Cedar is not actually a cedar, but belongs in the Cupressaceous family, along with cypresses. It is known by many names, Pacific red cedar, British Columbia cedar, canoe cedar, giant cedar, or just red cedar. Licata, the species name, derives from a Greek word meaning "folded in plaits", a references to the pattern of its small leaves. It is one of two arborvitaes native to North America. Arborvitae comes from the Latin for "tree of life". Coincidentally, Native Americans of the West coast also address the cedar as "long life maker". Cedar trees have been very important to humans for hundreds of years. Cedar trees were used by natives to make canoes and other boats. The wood of cedar trees was also used to make weapons, boxes, bowls and baskets. The bark of cedar trees was used to make blankets, capes and costumes.
The western red cedar is a large evergreen tree, ranging between 40 to 150 feet (12 to 45 meters) tall and up to 22 feet (7 meters) in trunk diameter. Trees growing in the open may have a crown that reaches the ground, whereas trees densely spaced together will exhibit a crown only at the top, where light can reach the leaves. It is long-lived; some individuals can live well over a thousand years, with the oldest verified being 1460 years. Cedar trees grow in the Pacific Northwest of North America where weather is damp, and where fungus, microorganisms, and insects subject trees to destructive conditions. The cedar tree have developed self-protective qualities that allow the tree to fend off insects, rot and temperature related stresses. That makes cedar wood very useful as home building material where humidity, temperature, and cracking are a common problem.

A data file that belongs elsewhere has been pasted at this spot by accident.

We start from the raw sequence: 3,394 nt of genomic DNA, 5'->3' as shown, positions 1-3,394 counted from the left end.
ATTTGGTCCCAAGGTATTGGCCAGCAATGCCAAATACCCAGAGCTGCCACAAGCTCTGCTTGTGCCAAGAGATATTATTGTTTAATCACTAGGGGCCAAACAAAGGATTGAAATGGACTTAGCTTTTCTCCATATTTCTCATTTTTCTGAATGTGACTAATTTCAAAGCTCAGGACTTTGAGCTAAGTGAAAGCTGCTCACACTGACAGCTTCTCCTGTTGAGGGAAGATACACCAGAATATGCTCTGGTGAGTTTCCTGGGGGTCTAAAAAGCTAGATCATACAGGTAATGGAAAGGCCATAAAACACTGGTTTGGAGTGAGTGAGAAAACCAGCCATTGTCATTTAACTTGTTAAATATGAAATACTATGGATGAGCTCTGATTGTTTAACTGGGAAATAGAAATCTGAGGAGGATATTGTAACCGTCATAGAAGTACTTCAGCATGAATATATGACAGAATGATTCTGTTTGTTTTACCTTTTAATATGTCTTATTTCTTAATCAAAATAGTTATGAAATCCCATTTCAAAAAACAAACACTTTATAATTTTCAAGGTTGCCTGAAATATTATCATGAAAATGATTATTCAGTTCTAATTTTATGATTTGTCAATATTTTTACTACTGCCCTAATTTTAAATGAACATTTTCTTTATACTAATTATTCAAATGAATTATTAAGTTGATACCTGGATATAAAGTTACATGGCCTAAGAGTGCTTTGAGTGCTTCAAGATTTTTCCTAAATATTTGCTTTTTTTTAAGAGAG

Cedar is a light, porous type of wood. This gives it a good insulating value perfect for use as a great building product. Cedar has remarkable dimensional stability. This means the wood doesn't change its size or dimension despite weather, humidity or temperature conditions. Many types of wood will warp when subjected to moisture, but cedar stays straight and flat which makes it perfect for manufacturing Cedar Brackets, Cedar Braces, Cedar Corbels, Cedar Rafter Tails, Cedar Gable Brackets, Cedar Screen Doors, Windows Shutters, Pergolas, Gazebos, Cedar Decks and more. Cedar stands up to moisture, resisting rot and resisting insect damage better than other woods. Cedar products can be left without a finish or paint applied, however it will need periodic maintenance. In some cases, homeowners want their cedar building products to be stained or painted in order to match their home's decor.